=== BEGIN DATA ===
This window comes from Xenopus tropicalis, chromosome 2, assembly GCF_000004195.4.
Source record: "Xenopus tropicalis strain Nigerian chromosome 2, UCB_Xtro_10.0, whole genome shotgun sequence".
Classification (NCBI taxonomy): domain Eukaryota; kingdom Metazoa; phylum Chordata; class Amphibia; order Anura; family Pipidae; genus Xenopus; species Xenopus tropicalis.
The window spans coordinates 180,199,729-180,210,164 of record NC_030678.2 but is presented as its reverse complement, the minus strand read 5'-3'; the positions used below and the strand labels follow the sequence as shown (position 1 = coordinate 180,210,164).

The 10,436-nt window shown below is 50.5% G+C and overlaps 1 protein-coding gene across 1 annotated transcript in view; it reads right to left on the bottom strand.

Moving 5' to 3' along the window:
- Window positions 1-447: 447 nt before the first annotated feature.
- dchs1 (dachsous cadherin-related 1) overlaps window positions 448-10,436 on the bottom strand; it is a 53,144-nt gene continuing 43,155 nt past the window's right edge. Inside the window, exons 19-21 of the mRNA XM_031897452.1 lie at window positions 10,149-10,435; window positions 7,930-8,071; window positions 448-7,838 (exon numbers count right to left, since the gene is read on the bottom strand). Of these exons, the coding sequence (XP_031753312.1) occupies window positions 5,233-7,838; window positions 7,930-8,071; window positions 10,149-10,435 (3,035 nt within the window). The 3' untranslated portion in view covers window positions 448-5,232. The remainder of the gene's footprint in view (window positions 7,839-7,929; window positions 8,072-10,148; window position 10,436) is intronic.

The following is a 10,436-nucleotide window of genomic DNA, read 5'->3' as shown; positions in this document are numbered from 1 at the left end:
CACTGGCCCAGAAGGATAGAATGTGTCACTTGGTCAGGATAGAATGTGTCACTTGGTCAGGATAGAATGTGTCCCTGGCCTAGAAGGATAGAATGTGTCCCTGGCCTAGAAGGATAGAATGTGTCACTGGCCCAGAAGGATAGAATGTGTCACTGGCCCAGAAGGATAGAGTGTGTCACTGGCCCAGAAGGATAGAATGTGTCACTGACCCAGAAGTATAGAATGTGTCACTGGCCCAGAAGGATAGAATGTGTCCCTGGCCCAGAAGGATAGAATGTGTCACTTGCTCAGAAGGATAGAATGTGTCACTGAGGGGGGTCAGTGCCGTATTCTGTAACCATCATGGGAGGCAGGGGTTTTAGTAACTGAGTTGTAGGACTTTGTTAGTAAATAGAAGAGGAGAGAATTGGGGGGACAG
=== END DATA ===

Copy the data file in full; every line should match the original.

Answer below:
This window comes from Xenopus tropicalis, chromosome 2, assembly GCF_000004195.4.
Source record: "Xenopus tropicalis strain Nigerian chromosome 2, UCB_Xtro_10.0, whole genome shotgun sequence".
Classification (NCBI taxonomy): domain Eukaryota; kingdom Metazoa; phylum Chordata; class Amphibia; order Anura; family Pipidae; genus Xenopus; species Xenopus tropicalis.
The window spans coordinates 180,199,729-180,210,164 of record NC_030678.2 but is presented as its reverse complement, the minus strand read 5'-3'; the positions used below and the strand labels follow the sequence as shown (position 1 = coordinate 180,210,164).

The 10,436-nt window shown below is 50.5% G+C and overlaps 1 protein-coding gene across 1 annotated transcript in view; it reads right to left on the bottom strand.

Moving 5' to 3' along the window:
- Window positions 1-447: 447 nt before the first annotated feature.
- dchs1 (dachsous cadherin-related 1) overlaps window positions 448-10,436 on the bottom strand; it is a 53,144-nt gene continuing 43,155 nt past the window's right edge. Inside the window, exons 19-21 of the mRNA XM_031897452.1 lie at window positions 10,149-10,435; window positions 7,930-8,071; window positions 448-7,838 (exon numbers count right to left, since the gene is read on the bottom strand). Of these exons, the coding sequence (XP_031753312.1) occupies window positions 5,233-7,838; window positions 7,930-8,071; window positions 10,149-10,435 (3,035 nt within the window). The 3' untranslated portion in view covers window positions 448-5,232. The remainder of the gene's footprint in view (window positions 7,839-7,929; window positions 8,072-10,148; window position 10,436) is intronic.

The following is a 10,436-nucleotide window of genomic DNA, read 5'->3' as shown; positions in this document are numbered from 1 at the left end:
CACTGGCCCAGAAGGATAGAATGTGTCACTTGGTCAGGATAGAATGTGTCACTTGGTCAGGATAGAATGTGTCCCTGGCCTAGAAGGATAGAATGTGTCCCTGGCCTAGAAGGATAGAATGTGTCACTGGCCCAGAAGGATAGAATGTGTCACTGGCCCAGAAGGATAGAGTGTGTCACTGGCCCAGAAGGATAGAATGTGTCACTGACCCAGAAGTATAGAATGTGTCACTGGCCCAGAAGGATAGAATGTGTCCCTGGCCCAGAAGGATAGAATGTGTCACTTGCTCAGAAGGATAGAATGTGTCACTGAGGGGGGTCAGTGCCGTATTCTGTAACCATCATGGGAGGCAGGGGTTTTAGTAACTGAGTTGTAGGACTTTGTTAGTAAATAGAAGAGGAGAGAATTGGGGGGACAG